Sampler: Innocent Bystander by C.A. Asbrey
June 8, 2021
The clock is ticking–will they be able to save Maddie from a lethal end? For Abi and Nat, it’s a frantic race against time.
Pinkerton Agent Abigail MacKay’s willful sister, Madeleine, is going to be the death of her yet. That is, if Madeleine doesn’t get herself killed first! After running off to marry a widower whose wives mysteriously die—leaving behind a great deal of money each time—spoiled, beautiful Madeleine is unaware of the danger she’s in.
Though no doctor has been able to establish a cause of death for any of the women, Abigail is sure they were murdered—and that her younger sister is going to be next. The only person who can help her save Maddie is the charismatic criminal, Nat Quinn—and Abi left him cooling his heels in jail at their last meeting.
As Fate would have it, Nat and his partner, Jake Conroy, were the last to see Madeleine before she disappeared. She happened to be on a train The Innocents held up—but she was alive and well when they parted ways. And Madeleine is the least of Nat’s worries, now that he’s discovered that Abigail has lied to him about one very important thing—she’s married!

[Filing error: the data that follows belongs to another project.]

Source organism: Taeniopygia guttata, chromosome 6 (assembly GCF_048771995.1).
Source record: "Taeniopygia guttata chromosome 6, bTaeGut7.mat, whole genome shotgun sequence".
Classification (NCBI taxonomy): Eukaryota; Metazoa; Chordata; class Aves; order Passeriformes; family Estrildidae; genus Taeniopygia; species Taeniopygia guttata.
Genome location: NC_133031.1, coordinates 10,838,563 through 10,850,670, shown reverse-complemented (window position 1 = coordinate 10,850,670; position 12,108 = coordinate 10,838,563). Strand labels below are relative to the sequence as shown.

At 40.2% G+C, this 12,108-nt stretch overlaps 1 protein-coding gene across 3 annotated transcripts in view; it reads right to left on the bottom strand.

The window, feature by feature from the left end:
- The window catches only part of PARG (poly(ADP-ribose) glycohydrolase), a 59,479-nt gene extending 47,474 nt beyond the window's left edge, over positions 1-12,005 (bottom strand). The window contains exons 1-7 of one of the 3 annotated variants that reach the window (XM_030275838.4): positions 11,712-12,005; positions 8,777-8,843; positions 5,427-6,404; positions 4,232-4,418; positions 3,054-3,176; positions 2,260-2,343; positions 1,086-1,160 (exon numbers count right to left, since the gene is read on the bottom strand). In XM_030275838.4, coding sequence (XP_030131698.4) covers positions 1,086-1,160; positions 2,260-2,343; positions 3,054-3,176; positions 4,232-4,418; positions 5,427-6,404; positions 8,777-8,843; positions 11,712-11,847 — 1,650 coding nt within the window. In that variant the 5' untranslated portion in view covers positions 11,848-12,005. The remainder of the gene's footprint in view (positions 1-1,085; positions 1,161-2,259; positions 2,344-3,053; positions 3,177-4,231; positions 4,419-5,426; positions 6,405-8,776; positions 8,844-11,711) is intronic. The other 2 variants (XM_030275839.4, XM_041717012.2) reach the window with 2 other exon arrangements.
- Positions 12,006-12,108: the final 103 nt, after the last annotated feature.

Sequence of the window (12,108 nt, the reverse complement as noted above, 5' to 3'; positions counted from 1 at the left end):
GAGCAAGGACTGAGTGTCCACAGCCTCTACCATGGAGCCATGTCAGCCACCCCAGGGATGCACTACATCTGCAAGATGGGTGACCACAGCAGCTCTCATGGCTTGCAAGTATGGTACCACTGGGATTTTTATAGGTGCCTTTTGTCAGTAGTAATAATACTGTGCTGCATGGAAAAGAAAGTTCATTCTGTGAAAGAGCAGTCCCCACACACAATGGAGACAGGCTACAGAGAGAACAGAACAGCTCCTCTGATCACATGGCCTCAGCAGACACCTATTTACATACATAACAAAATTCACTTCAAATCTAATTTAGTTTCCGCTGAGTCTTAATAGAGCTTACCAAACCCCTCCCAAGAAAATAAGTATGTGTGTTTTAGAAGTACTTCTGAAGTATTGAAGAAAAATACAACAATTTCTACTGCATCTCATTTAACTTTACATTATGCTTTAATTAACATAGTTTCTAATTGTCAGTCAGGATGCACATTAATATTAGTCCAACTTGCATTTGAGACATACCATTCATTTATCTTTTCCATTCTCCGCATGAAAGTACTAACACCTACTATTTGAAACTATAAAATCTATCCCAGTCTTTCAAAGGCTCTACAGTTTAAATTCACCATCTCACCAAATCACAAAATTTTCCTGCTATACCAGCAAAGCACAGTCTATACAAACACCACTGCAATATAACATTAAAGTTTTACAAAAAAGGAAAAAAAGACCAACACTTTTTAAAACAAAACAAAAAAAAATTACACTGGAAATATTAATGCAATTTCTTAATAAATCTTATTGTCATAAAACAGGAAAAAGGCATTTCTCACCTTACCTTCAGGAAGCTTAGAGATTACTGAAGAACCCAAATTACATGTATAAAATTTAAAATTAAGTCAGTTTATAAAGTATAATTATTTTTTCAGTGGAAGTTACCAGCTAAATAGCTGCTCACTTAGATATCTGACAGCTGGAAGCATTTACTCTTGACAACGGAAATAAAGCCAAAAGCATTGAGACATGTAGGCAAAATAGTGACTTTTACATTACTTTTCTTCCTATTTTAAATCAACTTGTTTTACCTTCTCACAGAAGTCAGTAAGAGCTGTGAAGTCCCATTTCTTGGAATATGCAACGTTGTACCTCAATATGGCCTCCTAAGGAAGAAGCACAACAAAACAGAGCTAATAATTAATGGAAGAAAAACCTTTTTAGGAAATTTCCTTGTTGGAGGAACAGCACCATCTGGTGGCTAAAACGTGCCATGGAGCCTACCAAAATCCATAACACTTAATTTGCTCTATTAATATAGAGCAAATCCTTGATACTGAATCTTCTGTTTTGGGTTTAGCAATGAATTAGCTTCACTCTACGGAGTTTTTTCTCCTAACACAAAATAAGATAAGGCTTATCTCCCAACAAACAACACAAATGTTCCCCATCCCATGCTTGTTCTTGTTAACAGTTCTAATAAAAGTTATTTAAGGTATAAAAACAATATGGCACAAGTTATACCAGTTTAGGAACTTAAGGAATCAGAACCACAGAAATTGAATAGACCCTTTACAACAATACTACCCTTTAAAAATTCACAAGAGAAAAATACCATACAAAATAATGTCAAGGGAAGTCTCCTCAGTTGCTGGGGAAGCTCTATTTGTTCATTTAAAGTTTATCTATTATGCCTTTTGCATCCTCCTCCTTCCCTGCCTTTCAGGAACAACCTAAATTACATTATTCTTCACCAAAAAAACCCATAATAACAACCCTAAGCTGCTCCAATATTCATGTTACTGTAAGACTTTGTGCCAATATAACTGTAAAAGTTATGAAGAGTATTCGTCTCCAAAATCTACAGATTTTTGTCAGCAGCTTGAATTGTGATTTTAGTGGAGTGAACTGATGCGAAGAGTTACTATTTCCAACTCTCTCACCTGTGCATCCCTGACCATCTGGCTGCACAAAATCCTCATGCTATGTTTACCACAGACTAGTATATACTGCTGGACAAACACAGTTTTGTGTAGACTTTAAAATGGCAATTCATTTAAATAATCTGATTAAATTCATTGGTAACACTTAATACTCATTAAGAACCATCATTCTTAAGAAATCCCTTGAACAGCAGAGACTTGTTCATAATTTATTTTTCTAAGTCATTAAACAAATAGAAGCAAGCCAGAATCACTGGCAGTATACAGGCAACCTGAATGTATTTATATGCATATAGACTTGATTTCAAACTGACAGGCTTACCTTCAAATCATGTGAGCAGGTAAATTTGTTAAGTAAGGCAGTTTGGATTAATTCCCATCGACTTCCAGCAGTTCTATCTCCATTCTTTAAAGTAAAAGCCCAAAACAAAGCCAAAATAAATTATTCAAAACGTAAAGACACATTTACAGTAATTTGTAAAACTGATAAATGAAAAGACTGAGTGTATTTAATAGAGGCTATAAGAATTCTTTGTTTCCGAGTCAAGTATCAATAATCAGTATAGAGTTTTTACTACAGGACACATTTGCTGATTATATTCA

When Abi risks all to ride into the outlaws’ deadly hideout and ask for help, there’s no doubt she’ll get it—but nothing’s free in Ghost Canyon; here, everything has a price. With a new understanding of their relationship, Nat agrees to help her prove David Bartholemew is a cold-blooded killer before he can murder Maddie.
With Jake in charge of Madeleine’s welfare, all hell breaks loose when two competing reporters get involved in the case, along with an old nemesis of Nat’s coming into the mix.
One thing is certain: David Bartholemew is a murderer. But how is he doing it? In a race against time, will Nat and Abi be able to figure it out before Jake runs out of ways to protect Maddie from her evil husband? Or will each of them become an innocent bystander.
Sampler: Innocent Bystander
He stopped beside the siren in blue and swept off his hat in a show of propriety. “Mrs. Consedine? You left a note for Mr. Dunbar in 126?”
The cornflower eyes brightened, and she put down her cup. “Mr. Dunbar?” She eyed Jake up and down. “I have been seriously misinformed. I had no idea you were so handsome.”
“I ain’t.” Jake shook his head. “I mean I ain’t Mr. Dunbar. Not that I ain’t—” He grimaced. “Anyhows, Mr. Dunbar asked me to bring you up to his room. He’s the one I was talkin’ to a few minute ago. Maybe you saw him? He’s the one who kinda looks like a turtle without its shell. Your information was right on the nose.”
The pretty face fell but she dropped her napkin on the table and stood. “He has people to show guests to his room? How grand of him. Lead on, MacDuff.”
“MacDuff? No. The name’s Jake, ma’am.”
“No. It’s Shakespeare—” She stared into Jake’s frowning face before she reached down and picked up a carpet bag from the floor. “Jake? Of course it is. How silly of me.”
♦ ◊ ♦